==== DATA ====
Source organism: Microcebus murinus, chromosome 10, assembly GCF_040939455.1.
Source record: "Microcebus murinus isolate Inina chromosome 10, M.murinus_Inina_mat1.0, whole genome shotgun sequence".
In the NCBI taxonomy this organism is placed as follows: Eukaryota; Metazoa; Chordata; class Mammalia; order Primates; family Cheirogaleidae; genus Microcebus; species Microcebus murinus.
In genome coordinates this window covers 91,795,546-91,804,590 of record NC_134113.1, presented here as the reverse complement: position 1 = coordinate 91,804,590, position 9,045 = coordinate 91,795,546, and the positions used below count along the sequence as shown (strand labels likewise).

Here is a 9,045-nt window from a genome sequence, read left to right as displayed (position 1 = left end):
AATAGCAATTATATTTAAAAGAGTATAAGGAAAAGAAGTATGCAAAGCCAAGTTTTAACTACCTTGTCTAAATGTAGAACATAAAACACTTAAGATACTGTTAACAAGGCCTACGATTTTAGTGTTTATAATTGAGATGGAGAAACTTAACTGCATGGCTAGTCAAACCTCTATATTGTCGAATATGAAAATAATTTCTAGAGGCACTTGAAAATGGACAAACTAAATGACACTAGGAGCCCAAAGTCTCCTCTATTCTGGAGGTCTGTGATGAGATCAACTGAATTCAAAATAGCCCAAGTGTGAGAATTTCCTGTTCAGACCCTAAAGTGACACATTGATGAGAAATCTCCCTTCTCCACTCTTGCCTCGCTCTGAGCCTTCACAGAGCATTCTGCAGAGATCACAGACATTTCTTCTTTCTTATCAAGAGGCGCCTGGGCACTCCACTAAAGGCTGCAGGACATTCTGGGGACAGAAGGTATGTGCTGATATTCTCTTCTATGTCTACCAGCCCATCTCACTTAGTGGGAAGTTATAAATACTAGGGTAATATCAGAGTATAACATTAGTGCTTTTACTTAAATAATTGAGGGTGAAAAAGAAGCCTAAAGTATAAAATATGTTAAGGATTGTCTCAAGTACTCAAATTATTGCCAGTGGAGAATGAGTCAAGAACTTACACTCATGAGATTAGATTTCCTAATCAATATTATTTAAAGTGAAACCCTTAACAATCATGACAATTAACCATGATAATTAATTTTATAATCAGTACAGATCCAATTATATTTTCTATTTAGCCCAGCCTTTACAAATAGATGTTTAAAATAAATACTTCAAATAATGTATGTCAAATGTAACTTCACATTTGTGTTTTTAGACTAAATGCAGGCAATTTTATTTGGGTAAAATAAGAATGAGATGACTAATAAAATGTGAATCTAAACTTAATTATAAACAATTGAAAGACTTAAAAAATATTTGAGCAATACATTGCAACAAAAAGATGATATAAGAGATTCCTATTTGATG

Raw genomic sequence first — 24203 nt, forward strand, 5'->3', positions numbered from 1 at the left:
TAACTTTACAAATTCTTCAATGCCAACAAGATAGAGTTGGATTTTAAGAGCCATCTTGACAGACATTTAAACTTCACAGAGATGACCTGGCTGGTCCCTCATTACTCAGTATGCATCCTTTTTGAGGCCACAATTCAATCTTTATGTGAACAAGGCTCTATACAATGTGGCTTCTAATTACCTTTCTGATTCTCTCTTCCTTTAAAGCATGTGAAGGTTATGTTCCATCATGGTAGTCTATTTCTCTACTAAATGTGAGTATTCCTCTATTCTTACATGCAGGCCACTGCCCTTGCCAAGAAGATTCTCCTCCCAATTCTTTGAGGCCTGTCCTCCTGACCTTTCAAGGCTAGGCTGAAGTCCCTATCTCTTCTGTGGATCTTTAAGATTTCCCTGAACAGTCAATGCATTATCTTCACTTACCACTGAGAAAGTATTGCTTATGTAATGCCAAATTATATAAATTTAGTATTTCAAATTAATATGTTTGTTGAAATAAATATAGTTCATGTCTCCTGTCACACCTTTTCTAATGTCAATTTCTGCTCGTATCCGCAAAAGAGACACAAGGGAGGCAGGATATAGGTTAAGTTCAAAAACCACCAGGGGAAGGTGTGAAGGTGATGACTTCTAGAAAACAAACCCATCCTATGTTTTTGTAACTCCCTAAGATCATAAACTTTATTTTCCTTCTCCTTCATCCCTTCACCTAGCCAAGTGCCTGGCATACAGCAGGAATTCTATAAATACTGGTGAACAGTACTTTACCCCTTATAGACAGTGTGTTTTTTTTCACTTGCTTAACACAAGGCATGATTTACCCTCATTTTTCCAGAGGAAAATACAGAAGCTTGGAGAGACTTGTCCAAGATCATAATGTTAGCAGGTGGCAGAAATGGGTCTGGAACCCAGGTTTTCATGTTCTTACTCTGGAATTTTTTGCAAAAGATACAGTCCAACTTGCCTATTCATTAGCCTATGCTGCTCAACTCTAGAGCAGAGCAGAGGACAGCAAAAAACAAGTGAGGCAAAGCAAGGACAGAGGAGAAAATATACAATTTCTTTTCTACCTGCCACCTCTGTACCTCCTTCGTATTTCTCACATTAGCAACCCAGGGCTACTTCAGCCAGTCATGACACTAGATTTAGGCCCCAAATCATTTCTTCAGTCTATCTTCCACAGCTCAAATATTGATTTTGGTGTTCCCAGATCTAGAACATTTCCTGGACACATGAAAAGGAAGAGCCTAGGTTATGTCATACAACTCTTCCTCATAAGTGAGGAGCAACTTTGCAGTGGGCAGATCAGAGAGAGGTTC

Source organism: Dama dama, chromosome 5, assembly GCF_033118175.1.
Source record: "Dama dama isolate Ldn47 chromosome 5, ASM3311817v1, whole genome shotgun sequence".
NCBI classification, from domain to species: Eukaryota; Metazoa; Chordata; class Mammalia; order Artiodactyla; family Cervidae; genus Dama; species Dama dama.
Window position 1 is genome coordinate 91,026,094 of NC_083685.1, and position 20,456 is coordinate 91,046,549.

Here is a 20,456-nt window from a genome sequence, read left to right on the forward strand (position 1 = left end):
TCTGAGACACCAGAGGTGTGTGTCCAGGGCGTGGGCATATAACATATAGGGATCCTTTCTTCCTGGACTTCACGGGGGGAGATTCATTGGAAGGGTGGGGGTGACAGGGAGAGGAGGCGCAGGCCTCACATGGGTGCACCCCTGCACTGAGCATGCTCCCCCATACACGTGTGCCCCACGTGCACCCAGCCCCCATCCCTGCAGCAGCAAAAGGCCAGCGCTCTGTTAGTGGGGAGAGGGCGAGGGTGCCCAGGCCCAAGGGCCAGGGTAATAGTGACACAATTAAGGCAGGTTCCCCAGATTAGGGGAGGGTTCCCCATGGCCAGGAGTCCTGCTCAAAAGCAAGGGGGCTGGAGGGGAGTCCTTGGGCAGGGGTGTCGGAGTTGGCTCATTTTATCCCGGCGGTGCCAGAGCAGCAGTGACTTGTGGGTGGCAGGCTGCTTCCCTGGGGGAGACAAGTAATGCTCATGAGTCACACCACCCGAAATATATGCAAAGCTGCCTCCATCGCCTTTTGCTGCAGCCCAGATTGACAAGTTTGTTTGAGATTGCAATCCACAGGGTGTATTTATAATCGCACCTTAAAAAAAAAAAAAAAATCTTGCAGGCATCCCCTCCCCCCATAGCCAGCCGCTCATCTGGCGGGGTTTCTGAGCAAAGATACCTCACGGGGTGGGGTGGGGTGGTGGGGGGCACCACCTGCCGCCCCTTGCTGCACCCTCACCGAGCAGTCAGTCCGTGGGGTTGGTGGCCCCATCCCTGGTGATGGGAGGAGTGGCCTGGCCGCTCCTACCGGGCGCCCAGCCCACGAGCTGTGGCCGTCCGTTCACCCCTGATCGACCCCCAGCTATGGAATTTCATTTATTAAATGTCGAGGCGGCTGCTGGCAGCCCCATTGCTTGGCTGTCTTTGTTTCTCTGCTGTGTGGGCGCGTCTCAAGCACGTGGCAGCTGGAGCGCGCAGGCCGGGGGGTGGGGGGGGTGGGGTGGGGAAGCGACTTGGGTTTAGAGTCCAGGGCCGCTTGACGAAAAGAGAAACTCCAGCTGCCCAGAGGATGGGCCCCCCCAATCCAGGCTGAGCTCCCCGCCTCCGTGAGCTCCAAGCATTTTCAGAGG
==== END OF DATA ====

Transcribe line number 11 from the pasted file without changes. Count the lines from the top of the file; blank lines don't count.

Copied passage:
NCBI classification, from domain to species: Eukaryota; Metazoa; Chordata; class Mammalia; order Artiodactyla; family Cervidae; genus Dama; species Dama dama.